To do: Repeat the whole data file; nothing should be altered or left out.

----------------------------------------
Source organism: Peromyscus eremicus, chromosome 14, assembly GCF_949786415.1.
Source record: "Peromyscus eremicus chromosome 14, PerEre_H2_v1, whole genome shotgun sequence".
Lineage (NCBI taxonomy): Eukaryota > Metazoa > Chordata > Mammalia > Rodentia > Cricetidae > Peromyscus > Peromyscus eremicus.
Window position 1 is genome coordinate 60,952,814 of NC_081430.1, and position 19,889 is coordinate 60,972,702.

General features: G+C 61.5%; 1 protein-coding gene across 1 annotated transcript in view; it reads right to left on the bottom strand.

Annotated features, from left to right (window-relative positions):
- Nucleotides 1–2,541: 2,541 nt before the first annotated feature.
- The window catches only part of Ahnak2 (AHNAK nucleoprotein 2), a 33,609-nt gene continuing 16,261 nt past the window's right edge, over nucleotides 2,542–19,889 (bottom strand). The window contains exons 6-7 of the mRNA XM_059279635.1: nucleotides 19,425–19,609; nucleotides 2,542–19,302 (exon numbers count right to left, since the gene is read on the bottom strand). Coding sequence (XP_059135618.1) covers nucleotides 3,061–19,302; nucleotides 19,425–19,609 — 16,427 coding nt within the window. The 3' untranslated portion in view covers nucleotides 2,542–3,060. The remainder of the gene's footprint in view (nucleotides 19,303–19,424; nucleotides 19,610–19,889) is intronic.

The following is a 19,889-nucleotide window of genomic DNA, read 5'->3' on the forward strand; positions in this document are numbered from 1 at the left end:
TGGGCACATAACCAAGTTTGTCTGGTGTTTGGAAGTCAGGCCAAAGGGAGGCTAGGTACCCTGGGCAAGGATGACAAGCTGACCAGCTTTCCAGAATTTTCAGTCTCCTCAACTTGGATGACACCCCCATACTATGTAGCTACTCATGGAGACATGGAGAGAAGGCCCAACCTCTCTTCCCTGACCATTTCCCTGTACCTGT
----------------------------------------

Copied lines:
Source organism: Peromyscus eremicus, chromosome 14, assembly GCF_949786415.1.
Source record: "Peromyscus eremicus chromosome 14, PerEre_H2_v1, whole genome shotgun sequence".
Lineage (NCBI taxonomy): Eukaryota > Metazoa > Chordata > Mammalia > Rodentia > Cricetidae > Peromyscus > Peromyscus eremicus.
Window position 1 is genome coordinate 60,952,814 of NC_081430.1, and position 19,889 is coordinate 60,972,702.

General features: G+C 61.5%; 1 protein-coding gene across 1 annotated transcript in view; it reads right to left on the bottom strand.

Annotated features, from left to right (window-relative positions):
- Nucleotides 1–2,541: 2,541 nt before the first annotated feature.
- The window catches only part of Ahnak2 (AHNAK nucleoprotein 2), a 33,609-nt gene continuing 16,261 nt past the window's right edge, over nucleotides 2,542–19,889 (bottom strand). The window contains exons 6-7 of the mRNA XM_059279635.1: nucleotides 19,425–19,609; nucleotides 2,542–19,302 (exon numbers count right to left, since the gene is read on the bottom strand). Coding sequence (XP_059135618.1) covers nucleotides 3,061–19,302; nucleotides 19,425–19,609 — 16,427 coding nt within the window. The 3' untranslated portion in view covers nucleotides 2,542–3,060. The remainder of the gene's footprint in view (nucleotides 19,303–19,424; nucleotides 19,610–19,889) is intronic.

The following is a 19,889-nucleotide window of genomic DNA, read 5'->3' on the forward strand; positions in this document are numbered from 1 at the left end:
TGGGCACATAACCAAGTTTGTCTGGTGTTTGGAAGTCAGGCCAAAGGGAGGCTAGGTACCCTGGGCAAGGATGACAAGCTGACCAGCTTTCCAGAATTTTCAGTCTCCTCAACTTGGATGACACCCCCATACTATGTAGCTACTCATGGAGACATGGAGAGAAGGCCCAACCTCTCTTCCCTGACCATTTCCCTGTACCTGT